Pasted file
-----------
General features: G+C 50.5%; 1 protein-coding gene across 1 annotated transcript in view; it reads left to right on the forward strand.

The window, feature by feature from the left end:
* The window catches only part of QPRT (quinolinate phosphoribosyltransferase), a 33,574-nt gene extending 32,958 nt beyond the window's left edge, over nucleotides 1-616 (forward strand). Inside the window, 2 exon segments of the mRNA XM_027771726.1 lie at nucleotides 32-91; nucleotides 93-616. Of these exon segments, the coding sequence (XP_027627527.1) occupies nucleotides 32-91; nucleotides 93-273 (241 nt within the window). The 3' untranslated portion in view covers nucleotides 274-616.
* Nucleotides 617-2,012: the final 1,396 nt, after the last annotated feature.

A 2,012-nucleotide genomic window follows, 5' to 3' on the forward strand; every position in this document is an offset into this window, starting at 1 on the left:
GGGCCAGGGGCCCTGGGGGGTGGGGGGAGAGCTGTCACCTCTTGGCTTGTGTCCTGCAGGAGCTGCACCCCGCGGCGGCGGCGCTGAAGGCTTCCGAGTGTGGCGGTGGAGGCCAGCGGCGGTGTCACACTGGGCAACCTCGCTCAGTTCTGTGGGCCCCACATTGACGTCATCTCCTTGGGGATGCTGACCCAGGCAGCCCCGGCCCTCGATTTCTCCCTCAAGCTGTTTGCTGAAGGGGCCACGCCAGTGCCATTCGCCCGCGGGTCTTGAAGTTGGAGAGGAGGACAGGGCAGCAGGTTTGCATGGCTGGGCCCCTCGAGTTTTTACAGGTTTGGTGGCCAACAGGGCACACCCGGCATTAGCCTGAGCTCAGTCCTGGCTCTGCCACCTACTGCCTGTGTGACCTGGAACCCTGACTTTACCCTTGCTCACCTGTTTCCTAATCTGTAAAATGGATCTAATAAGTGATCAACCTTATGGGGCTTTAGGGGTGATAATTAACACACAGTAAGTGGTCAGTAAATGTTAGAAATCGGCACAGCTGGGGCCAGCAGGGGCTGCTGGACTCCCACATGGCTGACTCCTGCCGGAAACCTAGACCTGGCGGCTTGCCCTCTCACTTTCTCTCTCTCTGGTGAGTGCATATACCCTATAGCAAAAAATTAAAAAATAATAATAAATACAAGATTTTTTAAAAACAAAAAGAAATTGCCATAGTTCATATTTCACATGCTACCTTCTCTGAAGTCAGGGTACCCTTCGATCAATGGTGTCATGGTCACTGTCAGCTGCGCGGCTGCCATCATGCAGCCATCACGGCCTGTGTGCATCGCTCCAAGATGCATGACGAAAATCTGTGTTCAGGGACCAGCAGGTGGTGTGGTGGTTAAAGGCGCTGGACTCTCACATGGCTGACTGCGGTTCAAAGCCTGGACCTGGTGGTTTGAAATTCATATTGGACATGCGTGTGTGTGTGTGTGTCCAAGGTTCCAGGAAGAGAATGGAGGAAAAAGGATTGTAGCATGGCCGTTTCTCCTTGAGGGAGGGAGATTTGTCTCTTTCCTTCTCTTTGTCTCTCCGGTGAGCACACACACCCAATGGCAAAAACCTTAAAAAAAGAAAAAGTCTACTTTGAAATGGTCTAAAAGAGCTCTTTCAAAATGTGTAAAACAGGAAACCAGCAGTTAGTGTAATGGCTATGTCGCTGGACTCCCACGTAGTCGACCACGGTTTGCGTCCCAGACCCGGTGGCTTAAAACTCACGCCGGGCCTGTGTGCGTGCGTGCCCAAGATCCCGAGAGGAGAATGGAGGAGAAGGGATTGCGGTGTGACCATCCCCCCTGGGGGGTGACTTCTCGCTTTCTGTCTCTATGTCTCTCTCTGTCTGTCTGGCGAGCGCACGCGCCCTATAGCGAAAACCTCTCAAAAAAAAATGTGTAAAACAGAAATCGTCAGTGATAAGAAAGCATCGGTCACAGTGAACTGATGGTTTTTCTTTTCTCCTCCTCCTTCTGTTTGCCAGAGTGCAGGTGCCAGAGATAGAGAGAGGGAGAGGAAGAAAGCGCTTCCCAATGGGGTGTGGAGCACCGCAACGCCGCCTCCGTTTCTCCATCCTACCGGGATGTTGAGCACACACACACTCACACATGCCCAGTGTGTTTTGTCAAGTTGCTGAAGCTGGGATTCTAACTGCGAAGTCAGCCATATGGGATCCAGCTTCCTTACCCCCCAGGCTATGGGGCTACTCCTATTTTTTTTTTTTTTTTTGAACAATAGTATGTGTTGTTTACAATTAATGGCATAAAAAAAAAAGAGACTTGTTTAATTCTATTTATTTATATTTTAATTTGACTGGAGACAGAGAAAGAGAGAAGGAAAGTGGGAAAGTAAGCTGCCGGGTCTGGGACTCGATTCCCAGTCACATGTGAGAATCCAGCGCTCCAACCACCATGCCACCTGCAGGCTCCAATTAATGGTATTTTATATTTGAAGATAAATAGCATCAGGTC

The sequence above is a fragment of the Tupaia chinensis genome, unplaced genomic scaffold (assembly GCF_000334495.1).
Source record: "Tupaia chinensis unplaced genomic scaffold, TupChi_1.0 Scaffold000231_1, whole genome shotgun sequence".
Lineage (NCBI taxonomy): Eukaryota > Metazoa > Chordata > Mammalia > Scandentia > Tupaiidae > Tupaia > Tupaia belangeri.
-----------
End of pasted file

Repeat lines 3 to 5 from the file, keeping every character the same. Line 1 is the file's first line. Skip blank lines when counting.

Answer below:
* The window catches only part of QPRT (quinolinate phosphoribosyltransferase), a 33,574-nt gene extending 32,958 nt beyond the window's left edge, over nucleotides 1-616 (forward strand). Inside the window, 2 exon segments of the mRNA XM_027771726.1 lie at nucleotides 32-91; nucleotides 93-616. Of these exon segments, the coding sequence (XP_027627527.1) occupies nucleotides 32-91; nucleotides 93-273 (241 nt within the window). The 3' untranslated portion in view covers nucleotides 274-616.
* Nucleotides 617-2,012: the final 1,396 nt, after the last annotated feature.

A 2,012-nucleotide genomic window follows, 5' to 3' on the forward strand; every position in this document is an offset into this window, starting at 1 on the left: